It was my first "idea" novel, one which wrestled with notions of God and spirit, matter and purpose, art and religion in a mature, albeit, serious, way. It was the first novel I read which felt as constructed, like a house, or a cathedral. It had the same insistence as poetry, rhythmic, musical, metaphorical. Each image, each phrase, each bit of dialogue seemed carefully weighed, evaluated, deliberated over, and placed in just the right place from which to build the structure. Joycean prose is nothing short of architectural, approaching and sometimes surpassing the best lyric poetry. It taught me a valuable lesson in compression and the use of negative space, that is those pockets of things left unsaid, allowing the reader to draw conclusions, making them participants in the work. His prose is meticulous.
What makes it unique as a modern novel is the way Joyce plays with point of view. The narration begins with a child's point of view, in our case, Stephen Daedalus' 3rd Person Limited point of view. The story begins like a fable, "Once upon a time..." and reflects all the mystery and wonder about the world that a child might have at a tender age. The diction is simple, without being simplistic, and through imagery (birds, flight, repetition of words and phrases, "cold," "light," dark," etc), the story feels woven. As the story evolves, and Stephen grows, the diction grows in complexity, new imagery appears, new dichotomies, reason and spirit, death and life, light and dark.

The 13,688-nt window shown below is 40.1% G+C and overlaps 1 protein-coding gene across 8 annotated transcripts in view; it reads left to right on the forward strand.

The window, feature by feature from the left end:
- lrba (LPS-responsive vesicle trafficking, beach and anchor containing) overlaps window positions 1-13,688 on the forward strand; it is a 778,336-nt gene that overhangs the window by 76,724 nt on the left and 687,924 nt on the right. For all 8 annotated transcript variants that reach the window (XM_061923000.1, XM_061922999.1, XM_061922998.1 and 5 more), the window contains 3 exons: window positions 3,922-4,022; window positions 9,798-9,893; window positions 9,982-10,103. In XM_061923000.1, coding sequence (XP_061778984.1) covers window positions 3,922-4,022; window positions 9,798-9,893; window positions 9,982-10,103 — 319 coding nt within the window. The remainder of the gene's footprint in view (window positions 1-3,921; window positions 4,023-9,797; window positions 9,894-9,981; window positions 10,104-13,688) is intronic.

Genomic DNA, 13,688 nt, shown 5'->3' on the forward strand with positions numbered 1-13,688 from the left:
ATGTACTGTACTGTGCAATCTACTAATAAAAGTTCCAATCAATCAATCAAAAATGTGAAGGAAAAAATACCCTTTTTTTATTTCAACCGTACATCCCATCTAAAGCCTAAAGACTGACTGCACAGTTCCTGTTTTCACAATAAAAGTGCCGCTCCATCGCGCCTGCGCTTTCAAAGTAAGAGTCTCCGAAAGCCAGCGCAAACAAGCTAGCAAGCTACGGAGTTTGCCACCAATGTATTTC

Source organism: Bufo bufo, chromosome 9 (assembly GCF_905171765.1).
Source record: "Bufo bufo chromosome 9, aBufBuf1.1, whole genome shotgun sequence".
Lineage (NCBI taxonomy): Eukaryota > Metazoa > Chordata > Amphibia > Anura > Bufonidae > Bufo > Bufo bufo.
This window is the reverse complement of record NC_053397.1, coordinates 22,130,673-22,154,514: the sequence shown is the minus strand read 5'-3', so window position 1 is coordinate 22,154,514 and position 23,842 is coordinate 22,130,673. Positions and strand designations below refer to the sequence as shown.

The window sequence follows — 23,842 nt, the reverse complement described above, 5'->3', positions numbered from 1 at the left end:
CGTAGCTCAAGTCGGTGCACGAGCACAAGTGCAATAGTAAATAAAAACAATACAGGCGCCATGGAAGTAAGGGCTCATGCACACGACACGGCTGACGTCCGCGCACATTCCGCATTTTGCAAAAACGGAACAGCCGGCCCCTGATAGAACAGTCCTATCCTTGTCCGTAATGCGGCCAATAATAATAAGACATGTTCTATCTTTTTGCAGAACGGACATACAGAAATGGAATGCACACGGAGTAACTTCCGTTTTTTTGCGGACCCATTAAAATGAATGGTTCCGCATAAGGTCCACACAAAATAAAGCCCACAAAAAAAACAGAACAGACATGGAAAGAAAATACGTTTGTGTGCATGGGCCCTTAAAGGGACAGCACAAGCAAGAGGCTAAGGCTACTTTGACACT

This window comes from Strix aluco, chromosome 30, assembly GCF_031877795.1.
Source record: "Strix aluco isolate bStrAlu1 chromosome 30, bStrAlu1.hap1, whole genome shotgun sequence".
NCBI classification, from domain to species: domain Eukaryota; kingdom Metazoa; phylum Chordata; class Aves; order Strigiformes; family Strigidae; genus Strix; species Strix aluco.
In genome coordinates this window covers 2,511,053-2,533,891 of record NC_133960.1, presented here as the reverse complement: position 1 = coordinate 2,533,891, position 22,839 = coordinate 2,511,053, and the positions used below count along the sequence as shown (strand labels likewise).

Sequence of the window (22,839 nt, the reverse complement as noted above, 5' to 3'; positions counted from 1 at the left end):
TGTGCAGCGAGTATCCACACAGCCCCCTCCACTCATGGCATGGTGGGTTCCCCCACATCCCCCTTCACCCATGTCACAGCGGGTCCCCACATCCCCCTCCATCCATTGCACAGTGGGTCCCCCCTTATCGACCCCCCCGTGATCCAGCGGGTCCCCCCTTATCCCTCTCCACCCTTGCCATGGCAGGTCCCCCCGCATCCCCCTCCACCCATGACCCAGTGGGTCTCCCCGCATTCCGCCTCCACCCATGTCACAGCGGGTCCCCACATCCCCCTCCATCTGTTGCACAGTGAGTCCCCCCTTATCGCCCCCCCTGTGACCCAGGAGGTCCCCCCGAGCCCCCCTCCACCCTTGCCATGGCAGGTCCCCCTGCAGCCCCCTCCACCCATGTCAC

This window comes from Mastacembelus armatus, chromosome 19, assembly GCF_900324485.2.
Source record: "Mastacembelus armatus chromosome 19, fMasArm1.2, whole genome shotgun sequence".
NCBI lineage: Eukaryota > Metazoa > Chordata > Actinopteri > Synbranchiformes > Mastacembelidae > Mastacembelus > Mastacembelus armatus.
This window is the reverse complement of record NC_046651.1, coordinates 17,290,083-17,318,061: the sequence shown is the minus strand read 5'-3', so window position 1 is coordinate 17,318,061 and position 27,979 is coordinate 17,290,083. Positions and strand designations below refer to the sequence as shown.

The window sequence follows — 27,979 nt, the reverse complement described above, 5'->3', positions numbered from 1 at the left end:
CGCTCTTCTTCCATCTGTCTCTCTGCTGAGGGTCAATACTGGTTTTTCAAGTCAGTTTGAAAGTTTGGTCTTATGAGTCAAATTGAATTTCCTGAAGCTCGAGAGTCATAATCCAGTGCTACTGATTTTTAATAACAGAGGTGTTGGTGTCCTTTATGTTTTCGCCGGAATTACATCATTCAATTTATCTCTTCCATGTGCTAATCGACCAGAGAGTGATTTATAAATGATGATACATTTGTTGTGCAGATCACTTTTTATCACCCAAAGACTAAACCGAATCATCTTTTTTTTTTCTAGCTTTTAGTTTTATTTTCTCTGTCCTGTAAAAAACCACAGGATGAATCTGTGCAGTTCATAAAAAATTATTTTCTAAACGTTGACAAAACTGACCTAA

Joyce stages his characters, placing them within doorways, on stairs, transitional spaces. But besides imagery, and stage direction, Joyce's novel taught me (and continues to teach me) about the power of memory and about character interiority, that is, what happens inside a character's mind as he experiences the world and feels affected by his change.
To date I have read this book ten times, and it's one I return to at least once a year. Like all great books, it changes everytime I pick it up. I make new connections, new associations, see in certain images things I hadn't noticed before. By being small the book is big, filled with ideas that challenge one's notions of the purpose driven life. The novel continues to give and give and give and I suspect by the time I have left this earth, I will have read it at least a dozen times more.